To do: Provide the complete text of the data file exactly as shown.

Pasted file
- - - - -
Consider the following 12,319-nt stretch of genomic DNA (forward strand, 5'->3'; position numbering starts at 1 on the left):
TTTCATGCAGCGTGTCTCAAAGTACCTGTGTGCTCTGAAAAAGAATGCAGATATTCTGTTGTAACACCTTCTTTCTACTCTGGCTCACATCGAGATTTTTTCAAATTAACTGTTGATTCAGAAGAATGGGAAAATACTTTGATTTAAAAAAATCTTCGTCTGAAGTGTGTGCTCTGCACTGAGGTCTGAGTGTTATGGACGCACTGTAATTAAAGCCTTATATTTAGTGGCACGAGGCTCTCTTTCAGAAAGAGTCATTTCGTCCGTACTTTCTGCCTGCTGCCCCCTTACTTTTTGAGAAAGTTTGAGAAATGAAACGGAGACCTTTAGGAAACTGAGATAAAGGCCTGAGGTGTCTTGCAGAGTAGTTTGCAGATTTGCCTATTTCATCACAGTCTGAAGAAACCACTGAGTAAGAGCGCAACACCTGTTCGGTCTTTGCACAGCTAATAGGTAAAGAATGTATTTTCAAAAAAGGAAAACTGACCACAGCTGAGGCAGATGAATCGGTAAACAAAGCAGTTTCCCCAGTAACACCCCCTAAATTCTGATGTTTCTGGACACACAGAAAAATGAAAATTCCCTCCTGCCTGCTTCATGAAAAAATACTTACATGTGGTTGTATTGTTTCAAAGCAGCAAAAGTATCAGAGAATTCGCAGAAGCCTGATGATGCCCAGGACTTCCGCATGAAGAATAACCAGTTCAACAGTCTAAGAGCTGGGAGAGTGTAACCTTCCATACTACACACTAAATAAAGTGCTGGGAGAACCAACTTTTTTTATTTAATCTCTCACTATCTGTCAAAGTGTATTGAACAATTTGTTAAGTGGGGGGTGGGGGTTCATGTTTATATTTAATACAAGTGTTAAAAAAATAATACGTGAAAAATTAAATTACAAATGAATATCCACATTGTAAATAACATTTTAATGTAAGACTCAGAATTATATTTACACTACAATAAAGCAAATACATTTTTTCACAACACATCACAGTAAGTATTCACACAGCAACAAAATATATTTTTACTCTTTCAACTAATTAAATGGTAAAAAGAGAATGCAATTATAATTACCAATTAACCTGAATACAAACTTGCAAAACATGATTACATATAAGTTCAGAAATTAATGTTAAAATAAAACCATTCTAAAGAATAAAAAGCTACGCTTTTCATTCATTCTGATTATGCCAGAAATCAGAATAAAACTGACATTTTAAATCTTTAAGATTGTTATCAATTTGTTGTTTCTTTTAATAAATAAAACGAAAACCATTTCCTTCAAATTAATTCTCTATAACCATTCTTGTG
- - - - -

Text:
Consider the following 12,319-nt stretch of genomic DNA (forward strand, 5'->3'; position numbering starts at 1 on the left):
TTTCATGCAGCGTGTCTCAAAGTACCTGTGTGCTCTGAAAAAGAATGCAGATATTCTGTTGTAACACCTTCTTTCTACTCTGGCTCACATCGAGATTTTTTCAAATTAACTGTTGATTCAGAAGAATGGGAAAATACTTTGATTTAAAAAAATCTTCGTCTGAAGTGTGTGCTCTGCACTGAGGTCTGAGTGTTATGGACGCACTGTAATTAAAGCCTTATATTTAGTGGCACGAGGCTCTCTTTCAGAAAGAGTCATTTCGTCCGTACTTTCTGCCTGCTGCCCCCTTACTTTTTGAGAAAGTTTGAGAAATGAAACGGAGACCTTTAGGAAACTGAGATAAAGGCCTGAGGTGTCTTGCAGAGTAGTTTGCAGATTTGCCTATTTCATCACAGTCTGAAGAAACCACTGAGTAAGAGCGCAACACCTGTTCGGTCTTTGCACAGCTAATAGGTAAAGAATGTATTTTCAAAAAAGGAAAACTGACCACAGCTGAGGCAGATGAATCGGTAAACAAAGCAGTTTCCCCAGTAACACCCCCTAAATTCTGATGTTTCTGGACACACAGAAAAATGAAAATTCCCTCCTGCCTGCTTCATGAAAAAATACTTACATGTGGTTGTATTGTTTCAAAGCAGCAAAAGTATCAGAGAATTCGCAGAAGCCTGATGATGCCCAGGACTTCCGCATGAAGAATAACCAGTTCAACAGTCTAAGAGCTGGGAGAGTGTAACCTTCCATACTACACACTAAATAAAGTGCTGGGAGAACCAACTTTTTTTATTTAATCTCTCACTATCTGTCAAAGTGTATTGAACAATTTGTTAAGTGGGGGGTGGGGGTTCATGTTTATATTTAATACAAGTGTTAAAAAAATAATACGTGAAAAATTAAATTACAAATGAATATCCACATTGTAAATAACATTTTAATGTAAGACTCAGAATTATATTTACACTACAATAAAGCAAATACATTTTTTCACAACACATCACAGTAAGTATTCACACAGCAACAAAATATATTTTTACTCTTTCAACTAATTAAATGGTAAAAAGAGAATGCAATTATAATTACCAATTAACCTGAATACAAACTTGCAAAACATGATTACATATAAGTTCAGAAATTAATGTTAAAATAAAACCATTCTAAAGAATAAAAAGCTACGCTTTTCATTCATTCTGATTATGCCAGAAATCAGAATAAAACTGACATTTTAAATCTTTAAGATTGTTATCAATTTGTTGTTTCTTTTAATAAATAAAACGAAAACCATTTCCTTCAAATTAATTCTCTATAACCATTCTTGTG